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Daily printout: Feb. 8

Thursday, February 8, 2024

A group of women remove a cloth cover from a poster displaying an image of the Saul Bellow postage stamp
Regina Aikens, at right, the customer relations manager for Illinois 1 District, unveils the Saul Bellow stamp.

Saul Bellow, a fine literary fellow

The acclaimed author was honored at a local stamp ceremony in his adopted hometown, Chicago

The Postal Service’s latest Literary Arts stamp was dedicated during a special local ceremony at the University of Chicago on Feb. 6.

The 34th stamp in the series honors novelist Saul Bellow, widely regarded as one of the greatest authors of the 20th century.

He is the only person to have won the National Book Award for fiction three times. He received many literary accolades before his death in 2005, including the Pulitzer Prize and the Nobel Prize in literature.

“Saul Bellow took on large themes in his novels, including the pressures of material culture, the role of the artist in society and the nature of American identity,” said Regina Aikens, customer relations manager for Illinois 1 District, who spoke at the ceremony at the school’s Hyde Park campus.

Bellow attended the university and later taught there.

Speakers also included Torsten Reimer, dean of the university’s library; Gabriel Richardson Lear, a professor of philosophy at the university; David Wellbery, a professor of Germanic studies at the university; and Sean Hargadon, a USPS strategic communications specialist.

The stamp art features a pen, ink and watercolor portrait of Bellow, and the iconic “L” train of his adopted hometown of Chicago.

Illustrator Joe Ciardiello provided the original art, based on photographs from 1982. The stamp was designed by Ethel Kessler, an art director for USPS.

The 3-ounce stamp is available at Post Offices and at

A man wearing scuba diving equipment floats under water
Hope, ID, Postmaster Douglas Lowe dives in Guantanamo Bay, Cuba.
Off the Clock

A man of depth

This Idaho postmaster is passionate about restoring coral reefs in the Caribbean

My name is Douglas Lowe and I’m the postmaster in Hope, ID.

When I’m not working, I’m getting ready for my latest scuba diving instructor certificate by practicing in Lake Pend Oreille — a 1,150-foot-deep lake in Idaho’s northern panhandle. I also help teach safety basics to first-time scuba divers and specialty courses to seasoned divers.

I’m up at 5 a.m. every day. I live on a farm with my wife of 34 years, along with our many goats, geese and chickens. My wife is my support network. I couldn’t get any of what I do completed without her.

I’m originally from Southern California, and I first started diving in the Salish Sea in 1990 while serving in the Army. I’m now in the Army Reserve, which has allowed me to continue traveling, diving and experiencing diverse cultures.

My scuba adventures have since taken me to the Bahamas; Dominican Republic; Cuba; Jamaica; Key Largo, FL; and St. Thomas in the U.S. Virgin Islands, to name a few. They’ve also made me a passionate advocate for coral reef restoration.

During a recent Army Reserve deployment to Cuba, I completed nearly 200 dives, most of which were on coral reefs. The state of health for corals in the Caribbean is dire. More than 50 percent of coral reefs globally have been destroyed or damaged since the 1950s.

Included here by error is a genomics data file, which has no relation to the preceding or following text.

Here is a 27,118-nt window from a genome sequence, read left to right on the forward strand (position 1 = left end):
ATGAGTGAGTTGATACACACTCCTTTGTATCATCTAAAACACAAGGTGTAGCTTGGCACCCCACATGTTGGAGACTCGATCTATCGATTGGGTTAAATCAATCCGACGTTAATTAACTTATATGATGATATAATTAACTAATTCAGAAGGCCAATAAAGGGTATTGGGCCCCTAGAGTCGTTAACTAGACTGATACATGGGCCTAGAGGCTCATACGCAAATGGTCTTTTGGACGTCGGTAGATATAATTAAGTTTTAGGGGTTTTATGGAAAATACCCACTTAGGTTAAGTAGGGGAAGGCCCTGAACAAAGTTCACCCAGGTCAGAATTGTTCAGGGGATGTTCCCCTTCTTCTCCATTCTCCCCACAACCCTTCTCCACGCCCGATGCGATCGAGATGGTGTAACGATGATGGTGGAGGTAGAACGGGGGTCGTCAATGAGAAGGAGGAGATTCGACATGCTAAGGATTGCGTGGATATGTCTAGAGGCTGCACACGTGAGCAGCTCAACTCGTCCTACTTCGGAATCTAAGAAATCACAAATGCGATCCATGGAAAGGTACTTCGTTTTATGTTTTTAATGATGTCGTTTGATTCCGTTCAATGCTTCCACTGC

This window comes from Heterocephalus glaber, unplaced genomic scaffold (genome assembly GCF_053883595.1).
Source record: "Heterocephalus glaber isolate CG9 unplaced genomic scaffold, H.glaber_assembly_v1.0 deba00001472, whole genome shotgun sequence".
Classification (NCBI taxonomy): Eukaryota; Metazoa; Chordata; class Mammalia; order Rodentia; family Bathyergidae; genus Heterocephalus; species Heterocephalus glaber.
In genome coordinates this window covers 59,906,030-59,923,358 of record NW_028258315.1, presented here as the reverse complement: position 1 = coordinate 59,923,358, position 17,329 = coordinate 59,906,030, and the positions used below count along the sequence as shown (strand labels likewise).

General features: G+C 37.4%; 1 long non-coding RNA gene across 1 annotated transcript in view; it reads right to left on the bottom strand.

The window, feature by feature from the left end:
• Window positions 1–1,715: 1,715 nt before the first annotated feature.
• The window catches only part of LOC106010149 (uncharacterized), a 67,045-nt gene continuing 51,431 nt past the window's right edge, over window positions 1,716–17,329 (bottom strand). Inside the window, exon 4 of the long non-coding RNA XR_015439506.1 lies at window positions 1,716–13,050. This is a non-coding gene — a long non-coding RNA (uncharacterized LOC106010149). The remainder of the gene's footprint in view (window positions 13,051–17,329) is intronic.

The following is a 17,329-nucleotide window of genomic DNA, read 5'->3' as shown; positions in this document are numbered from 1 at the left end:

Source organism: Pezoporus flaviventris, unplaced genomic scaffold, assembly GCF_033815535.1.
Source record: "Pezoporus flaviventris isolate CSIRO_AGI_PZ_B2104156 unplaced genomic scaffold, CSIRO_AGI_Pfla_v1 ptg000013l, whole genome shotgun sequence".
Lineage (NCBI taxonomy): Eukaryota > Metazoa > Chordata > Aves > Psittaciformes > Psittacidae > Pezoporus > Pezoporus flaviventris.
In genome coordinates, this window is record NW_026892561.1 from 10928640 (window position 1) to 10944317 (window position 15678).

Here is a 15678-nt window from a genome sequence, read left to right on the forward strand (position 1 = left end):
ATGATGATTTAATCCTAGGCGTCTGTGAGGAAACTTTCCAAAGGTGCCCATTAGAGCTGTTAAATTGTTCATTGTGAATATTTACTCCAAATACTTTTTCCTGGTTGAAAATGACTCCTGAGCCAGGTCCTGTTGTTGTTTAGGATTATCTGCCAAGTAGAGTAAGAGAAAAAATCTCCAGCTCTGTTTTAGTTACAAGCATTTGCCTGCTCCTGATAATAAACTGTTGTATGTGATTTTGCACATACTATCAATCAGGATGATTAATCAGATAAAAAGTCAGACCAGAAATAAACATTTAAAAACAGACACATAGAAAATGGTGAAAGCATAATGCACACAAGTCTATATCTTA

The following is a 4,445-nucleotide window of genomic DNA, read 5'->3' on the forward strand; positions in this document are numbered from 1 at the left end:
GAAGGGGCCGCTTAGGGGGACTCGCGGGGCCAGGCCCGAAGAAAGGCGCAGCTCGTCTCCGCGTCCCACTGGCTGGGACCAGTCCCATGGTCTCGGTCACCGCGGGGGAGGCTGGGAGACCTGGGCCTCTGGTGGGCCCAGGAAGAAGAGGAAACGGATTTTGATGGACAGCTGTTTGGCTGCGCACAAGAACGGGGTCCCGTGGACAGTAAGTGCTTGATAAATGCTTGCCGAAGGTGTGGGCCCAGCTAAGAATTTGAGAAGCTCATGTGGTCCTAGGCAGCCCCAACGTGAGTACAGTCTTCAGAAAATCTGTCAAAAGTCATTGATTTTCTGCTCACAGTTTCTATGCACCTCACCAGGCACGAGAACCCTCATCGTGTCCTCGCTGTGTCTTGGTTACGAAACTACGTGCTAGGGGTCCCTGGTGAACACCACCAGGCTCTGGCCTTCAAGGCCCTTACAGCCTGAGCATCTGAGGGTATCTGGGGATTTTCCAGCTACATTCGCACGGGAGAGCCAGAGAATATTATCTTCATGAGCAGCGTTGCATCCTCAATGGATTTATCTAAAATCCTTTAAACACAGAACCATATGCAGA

Many people don’t realize corals are animals, not plants. I try to bring attention to issues such as coral bleaching, which researchers believe is caused by the temperature of the ocean going above 86 degrees. I have witnessed coral starvation due to chemicals from sunscreen and other products that may be weakening their immune system.

Seeing the health of living corals inspired me to develop a nonprofit program that partners with coral reef restoration organizations and the hospitality industry to combine efforts through recreational scuba diving.

The goal is to form an environmentally sound collaboration. As a result, my dives at coral reef restoration facilities have provided me the opportunity to make a difference — and not just watch from the shoreline.

“Off the Clock,” a column on Postal Service employees and their after-hours pursuits, appears regularly in Link.

February 15, 2024

‘Healthy Back’

Postal Service employees may participate in an upcoming webinar on how the back works and learn stretching and strengthening exercises to help keep it relaxed and healthy.

The session, “Healthy Back,” will be held Thursday, Feb. 15, from noon to 1 p.m. Eastern.

Representatives from Kaiser Permanente, a provider of health plans for federal employees, will lead the discussion.

Participants must register before the event on the webinar website.

Participation is voluntary. Nonexempt employees must be off the clock or on authorized breaks.

Employees with questions can email the Benefits and Wellness team.


WestPac Area, MN-ND District on top in scanning data

A snapshot of Postal Service scanning data shows the national rating was 96.24 percent during the week ending Feb. 2, down 0.11 percent from one week earlier.

The data was collected Feb. 7.

WestPac led the four areas with a rating of 96.71 percent, while Southern ranked last with a 95.52 percent rating.

Among the 50 districts, Minnesota-North Dakota, part of Central Area, ranked first with a 97.67 percent rating, while South Carolina, part of Southern Area, ranked last with a 91.54 percent rating.

Scanning data allows customers to track their mail and packages, which helps USPS deliver excellent service, boost loyalty and drive revenue.

To see the latest data, go to the Informed Visibility website and select “Customer Experience,” followed by “DES 2 Scan Performance.” Postal Service employees must request Informed Visibility access through eAccess.

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